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Making life accessible

Laos wants a better future for people with disabilities - and a national action plan to improve access to services is a major step forward.

People with disabilities experience similar challenges the world over - including difficulty accessing basic services such as healthcare, education and transport. The Government of Laos is determined to change this situation in its country but there's a lot of work ahead.

"Although the Laos government is strongly committed to the needs of people with a disability, most people are living in rural and remote areas, so availability of services is limited," explains Mr Sisavath Khomphonh, Deputy Director General to the Department of Pensions, Invalids and Handicapped.

Relatively little is known about the disabled population in Laos. Conservative estimates suggest that 3-7% of the country's more than 6 million people have a disability that impacts severely on their lives, while a 2005 study by the Lao Department of Statistics estimated 57,000 people were physically disabled, blind or deaf.

In Laos, the Australian Volunteers for International Development (AVID) program aims to support people with disabilities to overcome barriers and increase opportunities, by strengthening local organisations in the disability sector. This is a priority for both the Australian Government and Australian Red Cross.

A key partner is the National Committee for Disabled People and Elderly whose remit is to work with government ministries, the private sector and local authorities to protect and promote the rights of people with disabilities.

The Committee is drafting a national strategy and action plan that seeks to improve livelihoods through greater availability and access to services. The draft plan sets specific goals and targets in areas such as data collection, social protection and healthcare, employment, transport, information and communication, early intervention and education.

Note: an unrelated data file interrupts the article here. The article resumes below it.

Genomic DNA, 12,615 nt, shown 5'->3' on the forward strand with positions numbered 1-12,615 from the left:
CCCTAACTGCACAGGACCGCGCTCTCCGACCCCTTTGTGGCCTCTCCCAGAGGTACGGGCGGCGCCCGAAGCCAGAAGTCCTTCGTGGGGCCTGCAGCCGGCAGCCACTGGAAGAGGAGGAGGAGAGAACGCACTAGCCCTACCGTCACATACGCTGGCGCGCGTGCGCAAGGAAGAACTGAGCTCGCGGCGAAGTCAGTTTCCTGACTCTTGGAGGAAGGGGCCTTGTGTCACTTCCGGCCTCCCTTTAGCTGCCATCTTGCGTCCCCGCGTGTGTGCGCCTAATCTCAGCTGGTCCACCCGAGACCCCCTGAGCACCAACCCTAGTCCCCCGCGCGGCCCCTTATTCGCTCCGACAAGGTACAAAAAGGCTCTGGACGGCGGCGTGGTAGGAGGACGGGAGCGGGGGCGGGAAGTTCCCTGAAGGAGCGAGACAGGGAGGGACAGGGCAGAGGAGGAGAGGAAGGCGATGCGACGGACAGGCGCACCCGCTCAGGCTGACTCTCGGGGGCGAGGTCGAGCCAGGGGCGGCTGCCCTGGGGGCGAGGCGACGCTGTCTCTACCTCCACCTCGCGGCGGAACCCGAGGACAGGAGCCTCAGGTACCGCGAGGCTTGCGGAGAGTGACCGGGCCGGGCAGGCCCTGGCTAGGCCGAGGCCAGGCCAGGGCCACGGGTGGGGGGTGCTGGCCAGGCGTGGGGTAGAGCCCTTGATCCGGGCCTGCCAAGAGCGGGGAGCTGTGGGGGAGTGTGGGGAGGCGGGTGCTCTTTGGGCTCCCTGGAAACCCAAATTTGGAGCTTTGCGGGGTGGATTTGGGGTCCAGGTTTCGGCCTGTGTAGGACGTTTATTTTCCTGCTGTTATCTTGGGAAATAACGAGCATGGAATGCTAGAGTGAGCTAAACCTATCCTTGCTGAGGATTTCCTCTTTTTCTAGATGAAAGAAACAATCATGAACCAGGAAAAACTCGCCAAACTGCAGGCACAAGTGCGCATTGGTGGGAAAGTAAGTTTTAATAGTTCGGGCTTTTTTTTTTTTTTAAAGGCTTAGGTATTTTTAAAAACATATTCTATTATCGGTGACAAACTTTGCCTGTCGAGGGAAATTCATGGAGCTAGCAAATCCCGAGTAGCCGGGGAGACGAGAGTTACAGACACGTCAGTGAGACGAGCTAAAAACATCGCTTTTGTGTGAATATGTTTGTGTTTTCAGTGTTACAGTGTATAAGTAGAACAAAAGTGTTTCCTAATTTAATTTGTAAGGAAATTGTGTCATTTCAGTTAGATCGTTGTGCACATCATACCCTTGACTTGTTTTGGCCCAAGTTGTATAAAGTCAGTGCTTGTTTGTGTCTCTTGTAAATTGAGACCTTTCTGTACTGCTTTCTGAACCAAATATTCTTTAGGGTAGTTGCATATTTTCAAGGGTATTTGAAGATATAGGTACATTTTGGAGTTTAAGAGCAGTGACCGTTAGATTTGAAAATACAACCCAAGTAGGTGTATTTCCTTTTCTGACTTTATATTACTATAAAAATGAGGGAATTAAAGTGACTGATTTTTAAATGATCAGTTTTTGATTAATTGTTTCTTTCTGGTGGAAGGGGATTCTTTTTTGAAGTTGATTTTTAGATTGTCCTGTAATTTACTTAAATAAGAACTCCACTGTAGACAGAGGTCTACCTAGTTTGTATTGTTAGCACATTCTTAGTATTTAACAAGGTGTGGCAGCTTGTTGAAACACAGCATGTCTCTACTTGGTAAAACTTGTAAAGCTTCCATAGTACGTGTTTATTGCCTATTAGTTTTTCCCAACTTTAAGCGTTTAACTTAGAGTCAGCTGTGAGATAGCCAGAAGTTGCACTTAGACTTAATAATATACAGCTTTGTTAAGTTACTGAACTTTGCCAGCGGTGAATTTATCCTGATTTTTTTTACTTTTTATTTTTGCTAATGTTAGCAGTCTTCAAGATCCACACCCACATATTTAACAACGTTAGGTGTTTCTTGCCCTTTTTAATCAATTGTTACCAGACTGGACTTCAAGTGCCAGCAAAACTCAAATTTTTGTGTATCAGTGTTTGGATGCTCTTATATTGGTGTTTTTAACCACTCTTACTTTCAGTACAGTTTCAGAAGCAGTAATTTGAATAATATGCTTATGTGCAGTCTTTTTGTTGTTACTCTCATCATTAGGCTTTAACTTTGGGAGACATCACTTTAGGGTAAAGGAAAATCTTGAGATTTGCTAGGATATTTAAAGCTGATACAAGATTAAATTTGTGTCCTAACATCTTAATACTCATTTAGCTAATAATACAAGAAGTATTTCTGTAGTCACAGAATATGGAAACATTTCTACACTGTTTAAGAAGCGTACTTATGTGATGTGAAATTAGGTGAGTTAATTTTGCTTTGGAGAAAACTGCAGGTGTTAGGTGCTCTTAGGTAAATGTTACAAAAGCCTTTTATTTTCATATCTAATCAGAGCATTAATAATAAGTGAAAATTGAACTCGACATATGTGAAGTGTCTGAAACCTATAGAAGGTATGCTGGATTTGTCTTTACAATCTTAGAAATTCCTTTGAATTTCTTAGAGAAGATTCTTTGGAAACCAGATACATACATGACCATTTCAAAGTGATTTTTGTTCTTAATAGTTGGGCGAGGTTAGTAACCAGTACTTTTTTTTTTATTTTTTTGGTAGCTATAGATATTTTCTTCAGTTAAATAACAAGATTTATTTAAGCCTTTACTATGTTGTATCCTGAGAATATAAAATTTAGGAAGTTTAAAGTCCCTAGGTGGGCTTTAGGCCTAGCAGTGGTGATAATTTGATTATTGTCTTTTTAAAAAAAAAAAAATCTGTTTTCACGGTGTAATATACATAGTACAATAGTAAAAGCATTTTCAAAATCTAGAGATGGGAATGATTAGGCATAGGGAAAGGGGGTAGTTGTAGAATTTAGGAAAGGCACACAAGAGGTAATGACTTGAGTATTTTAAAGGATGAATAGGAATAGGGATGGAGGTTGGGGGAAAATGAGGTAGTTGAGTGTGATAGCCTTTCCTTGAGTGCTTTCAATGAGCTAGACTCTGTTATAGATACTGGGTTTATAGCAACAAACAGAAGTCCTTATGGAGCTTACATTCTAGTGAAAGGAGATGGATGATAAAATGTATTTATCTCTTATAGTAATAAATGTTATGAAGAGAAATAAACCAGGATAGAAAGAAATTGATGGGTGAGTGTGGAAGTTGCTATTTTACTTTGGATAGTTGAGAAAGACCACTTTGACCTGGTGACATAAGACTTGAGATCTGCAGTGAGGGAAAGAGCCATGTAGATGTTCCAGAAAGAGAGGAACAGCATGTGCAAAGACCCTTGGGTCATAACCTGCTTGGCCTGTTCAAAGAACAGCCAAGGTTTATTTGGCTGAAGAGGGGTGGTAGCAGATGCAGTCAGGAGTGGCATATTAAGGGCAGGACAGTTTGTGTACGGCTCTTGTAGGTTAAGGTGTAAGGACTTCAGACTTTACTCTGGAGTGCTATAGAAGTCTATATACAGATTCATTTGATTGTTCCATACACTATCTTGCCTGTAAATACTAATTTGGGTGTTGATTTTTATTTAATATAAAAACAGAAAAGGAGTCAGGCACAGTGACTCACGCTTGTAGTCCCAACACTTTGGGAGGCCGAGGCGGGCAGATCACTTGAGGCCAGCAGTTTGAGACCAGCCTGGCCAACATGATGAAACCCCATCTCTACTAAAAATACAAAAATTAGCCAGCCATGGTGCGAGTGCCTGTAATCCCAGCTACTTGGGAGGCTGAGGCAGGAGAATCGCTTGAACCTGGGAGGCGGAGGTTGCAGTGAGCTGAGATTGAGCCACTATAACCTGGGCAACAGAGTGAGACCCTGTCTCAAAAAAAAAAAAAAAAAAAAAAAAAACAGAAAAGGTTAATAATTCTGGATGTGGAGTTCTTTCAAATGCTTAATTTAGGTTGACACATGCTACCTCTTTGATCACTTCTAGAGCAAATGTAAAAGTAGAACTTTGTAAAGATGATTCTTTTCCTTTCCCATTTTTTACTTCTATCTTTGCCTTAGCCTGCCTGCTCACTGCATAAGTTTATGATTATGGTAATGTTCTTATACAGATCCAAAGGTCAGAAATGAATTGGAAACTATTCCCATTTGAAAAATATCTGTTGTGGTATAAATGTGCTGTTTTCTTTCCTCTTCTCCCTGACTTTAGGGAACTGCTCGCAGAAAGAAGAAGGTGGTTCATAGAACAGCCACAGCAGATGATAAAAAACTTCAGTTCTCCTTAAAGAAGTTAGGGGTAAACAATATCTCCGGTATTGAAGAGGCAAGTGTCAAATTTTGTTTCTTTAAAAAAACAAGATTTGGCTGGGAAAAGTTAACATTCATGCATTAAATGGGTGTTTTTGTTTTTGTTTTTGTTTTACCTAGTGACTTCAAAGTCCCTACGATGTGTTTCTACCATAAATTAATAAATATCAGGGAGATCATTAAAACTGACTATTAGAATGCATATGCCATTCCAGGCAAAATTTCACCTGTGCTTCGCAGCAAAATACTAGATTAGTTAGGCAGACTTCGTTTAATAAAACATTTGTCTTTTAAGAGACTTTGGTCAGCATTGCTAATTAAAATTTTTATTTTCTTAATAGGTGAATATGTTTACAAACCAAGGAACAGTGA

The AVID program is supporting the National Secretariat to the Committee through disability adviser Geoff Fawkner. Geoff has a wealth of experience to draw upon. Not only has he worked in community-based roles in disability support, he's also held positions as the chief executive of a large disability NGO and president of the peak body for disability services in Victoria.

Geoff says a critical part of developing the national strategy and action plan is assigning actions to relevant organisations and authorities.

"The targets can be things like 'all international airports must be accessible for people in wheelchairs, or the number of people with a disability attending school will increase'. The strategic plan encompasses those targets and then identifies who is responsible to ensure that happens," says Geoff. "So my role has really been about seeing how we can put those things in place."

The next step will be to hold discussions with government ministries about the role each will play in improving the livelihoods of people with disabilities. Geoff is supporting interaction between the disability sector and government - an important step in increasing coordination of services.

"There are lots of good works and activities being done in the disability sector, but the problem is that most are ad hoc or done in isolation," Geoff explains.

According to Mr Sisavath, the National Secretariat and the Committee want to see disability issues become a critical part of Laos' efforts to reduce poverty and shed its status as a least developed country.

"We are committed to protect, promote and include disability issues in development, especially education, vocational training, employment, medical care, providing assistance devices, accessing public services and improving livelihoods," he says.

Geoff's work at the National Secretariat has assisted in coordination with international NGOs and helped staff to develop their English speaking and technology skills.

"Having an AVID volunteer brings many skills to our office, and our staff get more knowledge and experience in administration and management," says Mr Sisavath.

For Geoff, the opportunity to use his expertise in Laos - a part of the world he is passionate about - has been a good fit with his life-long commitment to helping people with a disability.

"Volunteering has been a wonderful and enriching experience for me," he says. "I believe I have gained more than I have given, made many wonderful friends and become deeply involved in a unique and rich culture."